Federal also alleges that on January 28, 2009, a derivative action (Calvert Action) was filed against various "current or former directors and/or officers of IFDA and/or IFDAS," including Defendant Mark Cullen (Cullen). (Compl. Par. 51-52). Federal alleges that Cullen was the Managing Staff Director of IFDA from February 2008 until an unknown date, and that Cullen and his law firm provided legal services to IFDA and the Trust. According to Federal, the Calvert Action is based on alleged improper investment of Trust assets, IFDAS's alleged failure to maintain a valid license to act as a trustee, alleged taking of excessive administrative fees from the Trust, alleged under-funding of the Trust, and the Trust's alleged failure to reimburse "pre-paid burial services as contemplated." (Compl. Par. 54-57). Federal states that it received a copy of the complaint filed in the Calvert Action on January 29, 2009, which was tendered under the D&O Section of the 2008 Policy. The complaint in the Calvert Action allegedly referenced the IOC Letter.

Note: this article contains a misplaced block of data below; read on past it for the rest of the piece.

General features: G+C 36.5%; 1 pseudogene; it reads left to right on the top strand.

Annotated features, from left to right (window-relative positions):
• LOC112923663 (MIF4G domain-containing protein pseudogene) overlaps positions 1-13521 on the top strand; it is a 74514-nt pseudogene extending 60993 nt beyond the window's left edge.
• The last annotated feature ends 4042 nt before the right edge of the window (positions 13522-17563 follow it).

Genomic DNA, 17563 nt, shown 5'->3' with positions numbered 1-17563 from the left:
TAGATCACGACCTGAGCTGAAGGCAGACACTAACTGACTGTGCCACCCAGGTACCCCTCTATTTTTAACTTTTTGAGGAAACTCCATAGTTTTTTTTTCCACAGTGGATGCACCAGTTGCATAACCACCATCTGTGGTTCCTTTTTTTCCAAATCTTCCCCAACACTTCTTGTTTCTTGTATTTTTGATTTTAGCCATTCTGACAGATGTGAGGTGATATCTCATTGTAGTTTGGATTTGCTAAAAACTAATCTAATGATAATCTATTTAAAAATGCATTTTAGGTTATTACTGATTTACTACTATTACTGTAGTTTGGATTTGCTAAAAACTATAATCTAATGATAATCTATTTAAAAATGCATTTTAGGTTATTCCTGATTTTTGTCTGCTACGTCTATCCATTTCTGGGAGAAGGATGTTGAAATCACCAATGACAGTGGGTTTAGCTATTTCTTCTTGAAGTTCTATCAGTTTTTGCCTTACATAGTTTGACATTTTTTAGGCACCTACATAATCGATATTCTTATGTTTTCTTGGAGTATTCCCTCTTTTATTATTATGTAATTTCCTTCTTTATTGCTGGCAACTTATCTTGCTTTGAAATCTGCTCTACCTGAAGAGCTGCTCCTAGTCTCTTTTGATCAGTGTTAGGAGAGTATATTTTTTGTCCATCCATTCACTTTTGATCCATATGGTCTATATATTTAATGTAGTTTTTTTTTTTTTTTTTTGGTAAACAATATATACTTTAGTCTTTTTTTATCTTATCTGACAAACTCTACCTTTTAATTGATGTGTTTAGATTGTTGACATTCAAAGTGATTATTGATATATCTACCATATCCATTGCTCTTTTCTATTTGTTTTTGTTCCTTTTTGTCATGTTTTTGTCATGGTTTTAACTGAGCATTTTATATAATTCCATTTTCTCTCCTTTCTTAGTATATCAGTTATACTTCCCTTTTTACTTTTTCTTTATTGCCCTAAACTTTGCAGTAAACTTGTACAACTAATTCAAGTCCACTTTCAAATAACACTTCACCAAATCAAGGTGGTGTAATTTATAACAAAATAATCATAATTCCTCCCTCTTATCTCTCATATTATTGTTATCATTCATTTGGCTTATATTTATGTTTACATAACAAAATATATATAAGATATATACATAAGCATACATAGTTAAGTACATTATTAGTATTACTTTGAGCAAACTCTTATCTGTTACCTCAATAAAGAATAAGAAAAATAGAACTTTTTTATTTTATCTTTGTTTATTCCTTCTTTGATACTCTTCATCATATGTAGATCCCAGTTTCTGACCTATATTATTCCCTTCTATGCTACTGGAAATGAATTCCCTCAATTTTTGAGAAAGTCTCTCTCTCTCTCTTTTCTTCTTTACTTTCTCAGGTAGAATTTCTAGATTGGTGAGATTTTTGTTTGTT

In addition, Federal alleges that on March 25, 2009, IFDA, IFDAS, and Defendant IFDA Capital, Inc. (IFDA Capital) received grand jury subpoenas (Subpoenas) seeking documents relating to the Trust and "any loans made by or on behalf of the Trust." (Compl. Par. 58). Federal states that it received copies of the Subpoenas on April 13, 2009, which was tendered under the D&O Section of the 2008 Policy.